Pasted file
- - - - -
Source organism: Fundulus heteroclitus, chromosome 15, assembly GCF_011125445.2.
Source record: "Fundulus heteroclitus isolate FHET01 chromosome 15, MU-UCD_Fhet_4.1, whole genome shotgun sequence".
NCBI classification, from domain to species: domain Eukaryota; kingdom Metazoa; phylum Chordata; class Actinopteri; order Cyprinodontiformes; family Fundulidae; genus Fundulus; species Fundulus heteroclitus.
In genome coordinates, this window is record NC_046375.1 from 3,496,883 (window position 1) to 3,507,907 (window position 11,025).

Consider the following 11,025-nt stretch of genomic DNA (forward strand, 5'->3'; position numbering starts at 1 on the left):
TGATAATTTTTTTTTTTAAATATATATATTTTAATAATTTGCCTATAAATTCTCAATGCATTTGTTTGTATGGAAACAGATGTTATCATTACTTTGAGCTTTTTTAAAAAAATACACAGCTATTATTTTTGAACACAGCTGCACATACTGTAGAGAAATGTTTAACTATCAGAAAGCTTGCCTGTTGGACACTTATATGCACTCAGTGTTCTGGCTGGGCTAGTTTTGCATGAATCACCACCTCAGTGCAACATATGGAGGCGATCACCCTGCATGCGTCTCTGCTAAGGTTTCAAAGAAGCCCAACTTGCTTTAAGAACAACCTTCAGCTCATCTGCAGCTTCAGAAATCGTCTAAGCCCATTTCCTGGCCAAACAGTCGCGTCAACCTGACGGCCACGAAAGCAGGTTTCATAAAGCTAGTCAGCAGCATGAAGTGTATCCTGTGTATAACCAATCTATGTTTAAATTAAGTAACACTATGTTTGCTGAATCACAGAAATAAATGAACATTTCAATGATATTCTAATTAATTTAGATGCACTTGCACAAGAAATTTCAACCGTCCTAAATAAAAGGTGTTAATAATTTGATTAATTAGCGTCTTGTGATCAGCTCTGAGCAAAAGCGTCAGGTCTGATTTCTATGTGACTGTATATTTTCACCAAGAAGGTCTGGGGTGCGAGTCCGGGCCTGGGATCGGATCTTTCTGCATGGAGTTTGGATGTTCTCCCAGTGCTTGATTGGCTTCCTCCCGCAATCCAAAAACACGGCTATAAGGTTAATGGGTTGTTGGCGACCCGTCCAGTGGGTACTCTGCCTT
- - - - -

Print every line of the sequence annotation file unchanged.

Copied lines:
Source organism: Fundulus heteroclitus, chromosome 15, assembly GCF_011125445.2.
Source record: "Fundulus heteroclitus isolate FHET01 chromosome 15, MU-UCD_Fhet_4.1, whole genome shotgun sequence".
NCBI classification, from domain to species: domain Eukaryota; kingdom Metazoa; phylum Chordata; class Actinopteri; order Cyprinodontiformes; family Fundulidae; genus Fundulus; species Fundulus heteroclitus.
In genome coordinates, this window is record NC_046375.1 from 3,496,883 (window position 1) to 3,507,907 (window position 11,025).

Consider the following 11,025-nt stretch of genomic DNA (forward strand, 5'->3'; position numbering starts at 1 on the left):
TGATAATTTTTTTTTTTAAATATATATATTTTAATAATTTGCCTATAAATTCTCAATGCATTTGTTTGTATGGAAACAGATGTTATCATTACTTTGAGCTTTTTTAAAAAAATACACAGCTATTATTTTTGAACACAGCTGCACATACTGTAGAGAAATGTTTAACTATCAGAAAGCTTGCCTGTTGGACACTTATATGCACTCAGTGTTCTGGCTGGGCTAGTTTTGCATGAATCACCACCTCAGTGCAACATATGGAGGCGATCACCCTGCATGCGTCTCTGCTAAGGTTTCAAAGAAGCCCAACTTGCTTTAAGAACAACCTTCAGCTCATCTGCAGCTTCAGAAATCGTCTAAGCCCATTTCCTGGCCAAACAGTCGCGTCAACCTGACGGCCACGAAAGCAGGTTTCATAAAGCTAGTCAGCAGCATGAAGTGTATCCTGTGTATAACCAATCTATGTTTAAATTAAGTAACACTATGTTTGCTGAATCACAGAAATAAATGAACATTTCAATGATATTCTAATTAATTTAGATGCACTTGCACAAGAAATTTCAACCGTCCTAAATAAAAGGTGTTAATAATTTGATTAATTAGCGTCTTGTGATCAGCTCTGAGCAAAAGCGTCAGGTCTGATTTCTATGTGACTGTATATTTTCACCAAGAAGGTCTGGGGTGCGAGTCCGGGCCTGGGATCGGATCTTTCTGCATGGAGTTTGGATGTTCTCCCAGTGCTTGATTGGCTTCCTCCCGCAATCCAAAAACACGGCTATAAGGTTAATGGGTTGTTGGCGACCCGTCCAGTGGGTACTCTGCCTT